One proposal would allow older members of the family to adopt a son from the descendants of former aristocrats. The Emperor’s uncle, Prince Hitachi, could potentially do this, but he’ll have to move quickly as he is 85 years old.
It’s also been suggested that princesses should be allowed to retain their title and position after they marry, but this is not a popular proposal because any sons would not carry the male Y chromosome inherited from the mythical Jimmu.
This is the medieval construct Princess Mako sought to escape when she refused to be bullied into giving up the man she loves.
“In some ways, she broke the mould,” Julian says.
Mako’s public persona is one of quiet obedience but there have always been hints of her free-spirited personality. Photos of her in her traditional sailor-style school uniform caused a riot on social media and earned her legions of fans who now fawn over her style and beauty. In 2011 she adopted an alias and travelled to areas devastated by the earthquake and tsunami to help the recovery. Later she fought to do her postgraduate studies overseas.
“She clearly wanted to go and do something and live another life,” says Julian. “In many ways, she got a taste for freedom while living this incognito life in the UK. She could go to bars and restaurants and be herself which was something she couldn’t possibly do here. It would have been extremely hard, when she came back, to fit into the role of the princess of Japan again.”
The public’s vocal rejection of her choice of husband wouldn’t have endeared a life of royal service to Mako. She’s always been a dutiful servant of the Emperor, but her love for Kei is deep and sincere.
She’s spoken of their time together at International Christian College, where her attention was captured by his “bright smile that seemed like the sun”. If she’d ever questioned whether she’d marry, falling in love with Kei made it clear to her that what she truly wanted was to have “a warm and comfortable household” and “a family full of smiles”.
For a brief moment, the people of Japan rejoiced for her before the tabloids began digging around.
They had always regarded Kei as having “a slightly dodgy” background. He was raised by a single mother; his father committed suicide. When one journalist aired allegations Kei’s mother was in debt to her former fiancé, the outcry was enough to derail Mako and Kei’s wedding plans.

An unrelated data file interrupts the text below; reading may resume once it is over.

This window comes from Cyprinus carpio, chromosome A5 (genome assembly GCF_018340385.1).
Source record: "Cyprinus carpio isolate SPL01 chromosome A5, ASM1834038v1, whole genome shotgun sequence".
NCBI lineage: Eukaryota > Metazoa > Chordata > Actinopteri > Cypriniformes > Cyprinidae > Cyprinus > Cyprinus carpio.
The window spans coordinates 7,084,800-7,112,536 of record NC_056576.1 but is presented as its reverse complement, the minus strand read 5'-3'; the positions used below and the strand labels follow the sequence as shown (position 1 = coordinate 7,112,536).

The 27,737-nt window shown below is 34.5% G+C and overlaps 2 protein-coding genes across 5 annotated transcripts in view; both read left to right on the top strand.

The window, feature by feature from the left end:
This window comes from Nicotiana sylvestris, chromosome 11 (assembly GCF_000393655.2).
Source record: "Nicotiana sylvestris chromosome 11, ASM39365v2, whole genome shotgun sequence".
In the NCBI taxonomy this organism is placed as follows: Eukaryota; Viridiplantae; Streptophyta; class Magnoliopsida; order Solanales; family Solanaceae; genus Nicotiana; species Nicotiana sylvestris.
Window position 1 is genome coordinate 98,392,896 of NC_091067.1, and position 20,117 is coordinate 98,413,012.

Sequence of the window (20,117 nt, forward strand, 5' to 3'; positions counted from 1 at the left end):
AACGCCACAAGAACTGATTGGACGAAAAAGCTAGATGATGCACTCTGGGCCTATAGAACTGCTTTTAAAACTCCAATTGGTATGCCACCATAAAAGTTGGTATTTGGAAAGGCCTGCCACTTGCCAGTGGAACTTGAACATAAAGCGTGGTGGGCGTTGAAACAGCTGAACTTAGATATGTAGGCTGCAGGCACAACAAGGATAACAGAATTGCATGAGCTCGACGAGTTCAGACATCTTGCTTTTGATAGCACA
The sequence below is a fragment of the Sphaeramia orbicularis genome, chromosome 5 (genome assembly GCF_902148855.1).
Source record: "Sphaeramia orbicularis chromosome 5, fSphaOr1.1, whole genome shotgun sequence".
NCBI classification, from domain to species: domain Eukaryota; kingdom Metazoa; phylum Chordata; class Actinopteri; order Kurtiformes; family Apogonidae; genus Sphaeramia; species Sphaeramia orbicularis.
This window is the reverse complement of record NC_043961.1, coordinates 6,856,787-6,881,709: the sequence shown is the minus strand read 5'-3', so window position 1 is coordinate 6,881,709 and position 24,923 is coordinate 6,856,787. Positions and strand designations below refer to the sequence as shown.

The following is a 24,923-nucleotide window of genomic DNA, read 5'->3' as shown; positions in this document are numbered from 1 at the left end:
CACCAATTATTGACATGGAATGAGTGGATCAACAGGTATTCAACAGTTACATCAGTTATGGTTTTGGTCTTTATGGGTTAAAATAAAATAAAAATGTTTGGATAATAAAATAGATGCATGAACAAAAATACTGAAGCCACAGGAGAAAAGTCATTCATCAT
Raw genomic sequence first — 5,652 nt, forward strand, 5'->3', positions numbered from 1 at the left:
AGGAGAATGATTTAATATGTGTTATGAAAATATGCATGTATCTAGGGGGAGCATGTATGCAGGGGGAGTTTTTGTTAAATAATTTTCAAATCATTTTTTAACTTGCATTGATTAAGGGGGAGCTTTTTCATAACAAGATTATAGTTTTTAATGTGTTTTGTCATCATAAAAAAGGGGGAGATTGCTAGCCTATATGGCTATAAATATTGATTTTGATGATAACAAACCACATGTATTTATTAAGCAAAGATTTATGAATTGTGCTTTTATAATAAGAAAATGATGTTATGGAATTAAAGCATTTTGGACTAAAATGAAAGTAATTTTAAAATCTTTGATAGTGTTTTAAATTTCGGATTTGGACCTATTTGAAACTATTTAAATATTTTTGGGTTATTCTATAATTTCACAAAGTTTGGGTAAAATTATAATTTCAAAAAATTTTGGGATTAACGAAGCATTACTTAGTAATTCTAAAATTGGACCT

The scorn was initially directed solely at Kei, but when Mako stood by him, she became an object of derision too. The social media commentary was ferocious.
“They were saying she’s a leech and that she has no right to marry this man,” says Julian. It got so bad Mako was diagnosed with post-traumatic stress disorder.
“I’ve been scared, feeling sadness and pain whenever one-sided rumours turn into groundless stories,” she said.
When princesses leave the Chrysanthemum Kingdom, they are usually sent off with a farewell gift of 14 million yen (about $1.6 million), but Mako turned down the cash. She didn’t want to be seen to be taking public money.
The newlyweds have now left Japan to begin the quiet life they have longed for together in New York. But Mako’s integrity may cause trouble down the line.
Kei recently failed the New York bar exam, much to the delight of the tabloids. He can retake the exam in February but in the meantime, he may not earn as much income as the couple had banked on. Mako still needs a security detail and the question of who will pay for this is a touchy issue in Japan.
She is expected to get a job in a New York gallery and settle into married life. That doesn’t mean she and Kei will be left in peace.
“They’ll still be fair game for a good while yet,” says Julian. “Every time they go out for a meal there will probably be a story in it for the Japanese tabloids.”
Regardless of what lies ahead, Mako is sure life with Kei is her best chance for happiness. Even though nobody in their home country celebrated their union, it was clear from their tender words for each other that they were as happy as they could possibly be.
“I would like to make a warm family life with Mako,” Kei said at the drab press conference after their wedding. “I would like to do everything in my power to support her. During happy times and even those that are not, I would like to stand by her, and be an invaluable part of her existence.
“I love Mako. I live only once, and I want to spend it with someone I love.”